Sunday, January 31, 2010
On Saturday we ventured into the field again to meet with VPOs and learn about their businesses and how we can help them. Joining us were two consultants with Vision Spring, a non-profit dedicated to improving the access of the poor to eye care. We wanted to see what kind of eye care was available in the poor communities and whether Vision Spring's program could be offered through PT Ruma's network of VPOs. In addition to myself, there were two other "Bankers without Borders," Elaine Chang and Sultan Haider. They are doing a project for PT Ruma looking at reporting requirements for running both the social and business sides of the operation. The link below should give you access to photographs taken of the trip. http://picasaweb.google.com/daniel.j.kreps/20100130#
The first VPO we visited was in an "upper" low class (poor) neighborhood in the peri-urban Tangarang area on the outskirts of Jakarta. Ibu Marni is one of PT Ruma's most experienced VPO. In fact she runs a "hub" of 18 VPOs and makes more from that activity than from her direct sales of 10-12 per day. Her husband earns about $150/month as a construction worker. They have two children, one in junior high and one in senior high school.
After discussing the air time sales business the Vision Spring consultants inquired about the availability and quality of eye care for the community. Ibu Marni reported that the neighborhood is regularly serviced by itinerant sales people offering eye tests and reading glasses for around IR300,000 (US$30). Such sales are always made on a 10 month installment basis. She said she could do this business as well if she could offer the same credit terms. She herself had never had an eye exam so one was conducted for her. It turned out her vision is pretty good--20/20 in one eye and 20/30 in another.
We moved on to another VPO not too far away but in a distinctly less affluent neighborhood. Sirma, a recent high school graduate, runs her her business through her family's "wareung" or roadside stand. Her business also seems to be going quite well. She makes about 10 transaction per day and contributes 10-12% of her household's total income.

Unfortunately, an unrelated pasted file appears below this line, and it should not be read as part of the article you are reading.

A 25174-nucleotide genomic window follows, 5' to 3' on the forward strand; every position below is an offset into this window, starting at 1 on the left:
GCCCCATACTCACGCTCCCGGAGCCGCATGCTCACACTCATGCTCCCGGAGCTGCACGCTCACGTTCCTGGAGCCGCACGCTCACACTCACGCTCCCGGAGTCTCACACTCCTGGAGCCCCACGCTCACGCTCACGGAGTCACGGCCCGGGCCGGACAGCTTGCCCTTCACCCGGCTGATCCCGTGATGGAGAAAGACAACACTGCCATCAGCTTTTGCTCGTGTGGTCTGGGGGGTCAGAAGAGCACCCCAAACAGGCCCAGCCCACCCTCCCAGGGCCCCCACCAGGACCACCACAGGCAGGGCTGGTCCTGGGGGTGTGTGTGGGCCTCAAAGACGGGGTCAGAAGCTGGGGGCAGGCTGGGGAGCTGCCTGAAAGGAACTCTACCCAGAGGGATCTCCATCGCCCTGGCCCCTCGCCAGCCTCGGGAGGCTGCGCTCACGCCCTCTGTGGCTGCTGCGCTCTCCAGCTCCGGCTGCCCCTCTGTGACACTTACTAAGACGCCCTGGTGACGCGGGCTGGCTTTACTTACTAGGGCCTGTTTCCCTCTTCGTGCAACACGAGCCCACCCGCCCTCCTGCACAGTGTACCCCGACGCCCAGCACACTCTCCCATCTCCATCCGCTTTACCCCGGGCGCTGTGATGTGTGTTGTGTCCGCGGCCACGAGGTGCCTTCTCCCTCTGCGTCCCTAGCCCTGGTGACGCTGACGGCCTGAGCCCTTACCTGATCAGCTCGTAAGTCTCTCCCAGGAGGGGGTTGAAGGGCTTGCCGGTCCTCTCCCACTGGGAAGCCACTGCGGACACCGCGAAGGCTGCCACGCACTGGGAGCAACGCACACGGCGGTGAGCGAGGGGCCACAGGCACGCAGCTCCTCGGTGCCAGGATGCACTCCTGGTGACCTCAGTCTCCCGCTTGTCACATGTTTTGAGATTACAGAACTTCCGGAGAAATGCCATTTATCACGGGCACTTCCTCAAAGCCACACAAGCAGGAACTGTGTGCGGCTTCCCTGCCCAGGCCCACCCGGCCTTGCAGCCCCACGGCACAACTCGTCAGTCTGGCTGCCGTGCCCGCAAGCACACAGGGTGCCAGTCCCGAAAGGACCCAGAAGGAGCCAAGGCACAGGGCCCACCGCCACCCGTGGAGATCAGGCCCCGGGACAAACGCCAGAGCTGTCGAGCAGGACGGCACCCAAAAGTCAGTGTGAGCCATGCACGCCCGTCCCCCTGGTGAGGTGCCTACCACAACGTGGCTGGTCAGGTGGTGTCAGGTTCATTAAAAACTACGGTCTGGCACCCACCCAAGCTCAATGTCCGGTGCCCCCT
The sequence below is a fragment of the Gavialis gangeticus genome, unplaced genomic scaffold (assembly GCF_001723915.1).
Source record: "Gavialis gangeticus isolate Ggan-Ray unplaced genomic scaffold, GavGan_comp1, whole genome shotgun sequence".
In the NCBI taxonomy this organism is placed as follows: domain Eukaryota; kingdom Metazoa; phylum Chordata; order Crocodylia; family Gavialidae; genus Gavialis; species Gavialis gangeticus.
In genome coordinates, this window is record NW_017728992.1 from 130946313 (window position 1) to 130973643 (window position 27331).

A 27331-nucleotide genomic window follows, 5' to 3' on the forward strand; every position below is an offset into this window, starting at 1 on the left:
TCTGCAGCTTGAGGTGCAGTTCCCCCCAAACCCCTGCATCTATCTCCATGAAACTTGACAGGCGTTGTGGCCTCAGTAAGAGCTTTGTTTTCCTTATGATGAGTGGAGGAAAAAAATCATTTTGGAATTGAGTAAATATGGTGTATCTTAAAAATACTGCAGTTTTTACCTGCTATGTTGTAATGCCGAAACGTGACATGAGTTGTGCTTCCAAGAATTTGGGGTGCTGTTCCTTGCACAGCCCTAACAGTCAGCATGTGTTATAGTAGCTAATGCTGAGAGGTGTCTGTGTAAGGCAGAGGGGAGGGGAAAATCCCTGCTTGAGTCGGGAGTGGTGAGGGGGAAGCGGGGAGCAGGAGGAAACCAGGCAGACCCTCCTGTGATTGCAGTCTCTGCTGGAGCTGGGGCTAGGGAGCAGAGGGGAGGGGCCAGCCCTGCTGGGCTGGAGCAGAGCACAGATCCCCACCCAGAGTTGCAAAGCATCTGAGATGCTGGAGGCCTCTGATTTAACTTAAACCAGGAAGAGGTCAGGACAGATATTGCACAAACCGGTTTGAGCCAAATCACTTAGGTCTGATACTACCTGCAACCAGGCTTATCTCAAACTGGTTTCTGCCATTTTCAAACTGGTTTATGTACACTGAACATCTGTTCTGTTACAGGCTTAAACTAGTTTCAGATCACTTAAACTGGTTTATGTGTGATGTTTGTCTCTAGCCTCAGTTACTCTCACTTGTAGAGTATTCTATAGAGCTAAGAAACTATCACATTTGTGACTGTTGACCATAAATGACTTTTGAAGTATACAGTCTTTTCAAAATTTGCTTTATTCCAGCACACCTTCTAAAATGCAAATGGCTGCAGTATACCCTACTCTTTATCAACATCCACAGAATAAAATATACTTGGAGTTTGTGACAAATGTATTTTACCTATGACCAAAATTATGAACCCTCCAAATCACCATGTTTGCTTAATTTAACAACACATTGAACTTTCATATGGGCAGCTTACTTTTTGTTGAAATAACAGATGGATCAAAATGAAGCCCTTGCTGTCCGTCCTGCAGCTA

Finally, back closer to the city, we visited Ibu Trirahyu, a VPO in Tomang, a very poor neighborhood along the river. This was quite a remarkable visit. Ibu Trirahyu was actually the first VPO "hired" by PT Ruma. She has learned that if she increases her "working capital" (her balance of air time in her account with the wholesaler) she can actually increase her sales without requiring any additional outside financing. She understands that only a portion of her cash flow from sales of air time represents her profit and if she retains some of the profit she can grow her business. This is a lesson we must learn to replicate with other VPOs who see their sales constrained by a lack of inventory (air time balance with the wholesaler) and who request bridge financing to consummate their sales. This often causes delays in the delivery of air time to their customers even though they have already paid the VPO for it.
After our meeting with Ibu Trirahyu, we took a short walk through her neighborhood. In spite of the incredible density and poverty we were impressed by its relative orderliness. Many dwellings had small gardens of potted plants and cages with song birds hanging from the windows. Everyone was very friendly to this strange group of foreigners wandering along the tiny lanes that endlessly twisted through this vast area housing thousands of poor families. I asked about the level of crime in the neighborhood and was told it was actually quite low. Everyone knows everyone here.
Posted by Daniel Kreps at 3:18 AM